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Media center ArtEastArtEast was founded as a non-governmental organization in November 2002 by freelance artists of Kyrgyzstan. The main goal of the organization is to develop contemporary art in Kyrgyzstan by increasing artistic level and using new technology in art.
ArtEast has been working in three directions:
Informational - providing information and contacts with other like foundations, programs, exhibitions and seminars. Organization of the international network cooperation among art-institutions. Organisational - realisation of art projects, organization of exhibitions, workshops, trainings, consultation on fundraising and art-management. Technical - providing with appropriate equipment for realising personal projects in Kyrgyzstan as well as in other countries.
In the Shadow of HeroesIn october 2006 ArtEast organiced the international Art-Project »In the Shadow of Heroes«. It has two components, an exhibition of contemporary art and a conference. Artists from Afghanistan, Armenia, China, France, Germany, Georgia, Iran, Kazakhstan, Kyrgyzstan, Russia, Netherlands, the U.S., and Uzbekistan will be invited to take part in the project.
Focusing on the state of contemporary art in Central Asia and the world as a whole, the goal of the project is to encourage international and intercultural dialogue among artists, art critics, and curators. The project s organizer is ArtEast, a Kyrgyz non-profit organization established by artists in 2002, whose mission is to develop contemporary art in Kyrgyzstan.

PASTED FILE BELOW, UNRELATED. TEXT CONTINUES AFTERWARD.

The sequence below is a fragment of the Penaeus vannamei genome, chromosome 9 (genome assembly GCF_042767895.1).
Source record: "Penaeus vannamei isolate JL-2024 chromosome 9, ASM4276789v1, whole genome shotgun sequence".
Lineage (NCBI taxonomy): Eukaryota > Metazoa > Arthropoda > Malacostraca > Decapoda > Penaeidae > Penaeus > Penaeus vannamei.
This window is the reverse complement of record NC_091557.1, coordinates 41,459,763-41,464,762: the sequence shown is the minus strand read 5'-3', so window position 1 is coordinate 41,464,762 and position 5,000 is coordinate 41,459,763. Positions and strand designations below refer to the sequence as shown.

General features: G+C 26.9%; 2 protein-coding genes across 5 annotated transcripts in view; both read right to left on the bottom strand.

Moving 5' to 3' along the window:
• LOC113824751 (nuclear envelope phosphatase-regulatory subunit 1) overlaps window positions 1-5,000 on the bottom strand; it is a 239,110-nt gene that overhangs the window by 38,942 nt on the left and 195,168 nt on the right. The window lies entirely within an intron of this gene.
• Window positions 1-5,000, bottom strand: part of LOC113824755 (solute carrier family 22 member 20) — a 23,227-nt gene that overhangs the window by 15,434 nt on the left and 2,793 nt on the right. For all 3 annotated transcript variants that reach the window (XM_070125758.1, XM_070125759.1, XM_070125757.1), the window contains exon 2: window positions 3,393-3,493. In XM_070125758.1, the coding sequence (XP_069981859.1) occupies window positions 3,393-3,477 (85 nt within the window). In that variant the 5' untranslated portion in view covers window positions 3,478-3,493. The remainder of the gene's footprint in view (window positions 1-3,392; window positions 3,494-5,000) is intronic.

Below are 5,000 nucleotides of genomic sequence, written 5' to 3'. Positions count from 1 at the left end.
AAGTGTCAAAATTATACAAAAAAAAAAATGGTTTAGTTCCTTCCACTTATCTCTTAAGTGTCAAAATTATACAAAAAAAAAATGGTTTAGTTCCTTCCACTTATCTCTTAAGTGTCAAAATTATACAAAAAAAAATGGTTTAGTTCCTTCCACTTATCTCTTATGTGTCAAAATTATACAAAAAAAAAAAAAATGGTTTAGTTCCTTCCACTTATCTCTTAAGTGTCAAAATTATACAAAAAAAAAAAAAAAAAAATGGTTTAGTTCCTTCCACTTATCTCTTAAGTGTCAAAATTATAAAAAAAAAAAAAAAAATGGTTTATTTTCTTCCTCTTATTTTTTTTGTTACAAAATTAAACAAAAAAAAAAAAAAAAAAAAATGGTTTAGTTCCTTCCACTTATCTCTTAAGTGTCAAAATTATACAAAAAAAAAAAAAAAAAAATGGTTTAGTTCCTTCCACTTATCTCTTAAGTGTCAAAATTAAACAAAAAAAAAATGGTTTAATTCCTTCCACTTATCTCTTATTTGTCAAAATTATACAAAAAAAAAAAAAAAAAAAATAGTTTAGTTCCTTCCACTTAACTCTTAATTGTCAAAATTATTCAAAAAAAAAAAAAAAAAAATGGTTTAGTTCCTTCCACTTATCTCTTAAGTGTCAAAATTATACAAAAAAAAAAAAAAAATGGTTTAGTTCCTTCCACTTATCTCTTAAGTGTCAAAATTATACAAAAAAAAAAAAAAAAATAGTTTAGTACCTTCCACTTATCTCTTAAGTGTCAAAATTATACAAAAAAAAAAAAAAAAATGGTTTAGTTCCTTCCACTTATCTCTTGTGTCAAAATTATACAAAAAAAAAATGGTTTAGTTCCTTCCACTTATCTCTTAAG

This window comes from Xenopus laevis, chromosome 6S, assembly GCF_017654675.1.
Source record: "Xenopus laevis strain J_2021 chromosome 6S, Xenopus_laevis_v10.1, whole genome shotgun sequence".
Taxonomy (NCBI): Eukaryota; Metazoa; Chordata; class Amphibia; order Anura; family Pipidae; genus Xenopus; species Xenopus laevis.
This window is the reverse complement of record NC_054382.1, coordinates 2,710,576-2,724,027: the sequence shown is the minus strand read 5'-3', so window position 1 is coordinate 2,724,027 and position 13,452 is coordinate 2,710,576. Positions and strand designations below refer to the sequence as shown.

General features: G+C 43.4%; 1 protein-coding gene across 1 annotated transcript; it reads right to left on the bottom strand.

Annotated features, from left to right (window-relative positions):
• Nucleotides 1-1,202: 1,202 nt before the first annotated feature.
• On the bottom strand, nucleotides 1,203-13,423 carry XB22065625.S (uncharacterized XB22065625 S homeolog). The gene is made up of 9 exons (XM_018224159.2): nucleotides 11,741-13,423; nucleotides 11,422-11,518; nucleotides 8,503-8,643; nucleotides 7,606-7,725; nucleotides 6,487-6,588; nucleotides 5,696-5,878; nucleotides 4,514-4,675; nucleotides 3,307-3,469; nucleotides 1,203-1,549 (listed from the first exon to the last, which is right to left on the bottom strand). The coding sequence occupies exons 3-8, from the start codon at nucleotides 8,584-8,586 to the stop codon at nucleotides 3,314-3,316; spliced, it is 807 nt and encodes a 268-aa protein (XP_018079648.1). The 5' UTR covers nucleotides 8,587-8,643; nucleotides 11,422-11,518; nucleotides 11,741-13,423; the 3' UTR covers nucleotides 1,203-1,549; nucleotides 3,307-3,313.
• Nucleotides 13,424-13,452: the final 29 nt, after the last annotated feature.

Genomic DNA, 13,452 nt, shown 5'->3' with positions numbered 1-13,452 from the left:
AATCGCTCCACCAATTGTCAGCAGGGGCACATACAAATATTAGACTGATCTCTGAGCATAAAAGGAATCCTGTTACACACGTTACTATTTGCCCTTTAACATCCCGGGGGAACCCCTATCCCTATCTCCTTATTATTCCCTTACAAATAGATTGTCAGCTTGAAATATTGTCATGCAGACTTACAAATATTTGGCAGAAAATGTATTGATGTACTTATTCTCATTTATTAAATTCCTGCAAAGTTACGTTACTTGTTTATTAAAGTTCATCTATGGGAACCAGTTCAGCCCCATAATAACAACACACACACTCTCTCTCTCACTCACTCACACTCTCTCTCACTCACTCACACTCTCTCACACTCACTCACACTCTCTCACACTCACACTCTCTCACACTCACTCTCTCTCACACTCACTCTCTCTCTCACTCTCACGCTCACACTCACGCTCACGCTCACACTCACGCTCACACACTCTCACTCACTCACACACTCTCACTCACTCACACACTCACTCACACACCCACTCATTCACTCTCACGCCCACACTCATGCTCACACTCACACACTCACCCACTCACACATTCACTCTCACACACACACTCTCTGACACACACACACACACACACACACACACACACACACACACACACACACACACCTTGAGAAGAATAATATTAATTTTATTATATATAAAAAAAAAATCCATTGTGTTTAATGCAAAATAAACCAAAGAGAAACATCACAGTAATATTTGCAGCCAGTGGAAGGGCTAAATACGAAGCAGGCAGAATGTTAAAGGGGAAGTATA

One of the eternal problems for creative people is understanding the »heroes« of their time. Artists' identities are indissolubly connected to their surrounding environments, and their creative works, in one way or another, reflect the processes occurring in society at any given moment.
Contemporary Central Asia is characterized, on the one hand, by collective phobias, skepticism, disappointment, and a lack of faith in tomorrow and, on the other, by adventurism, cynicism, and a desire for pleasure and success. The overwhelming prevalence of these moods and behaviors leads us to ask the question: How can we define the »hero« of our time? What is he like? In what contexts is he represented? Is there an inherent conflict in asking what makes for a »hero« in today's world, when »anything goes« in the arts? Can we speak with certainty of the loss of the enemy in artistic representations? How should artists relate to mass media treatments of »heroes«?
Official post-Soviet images of the heroic are already very well represented on Central Asian territory. The present-day creation of heroic myths has resulted in the cloning of numerous animalistic, portrait statues on horseback all the way from the Caspian Sea to Mongolia.
The search for cultural identity is in crisis. Somewhere within us, we experience an unwavering sense that what is most important has been left behind, beyond the limits of public attention, in the shadow of »heroes«.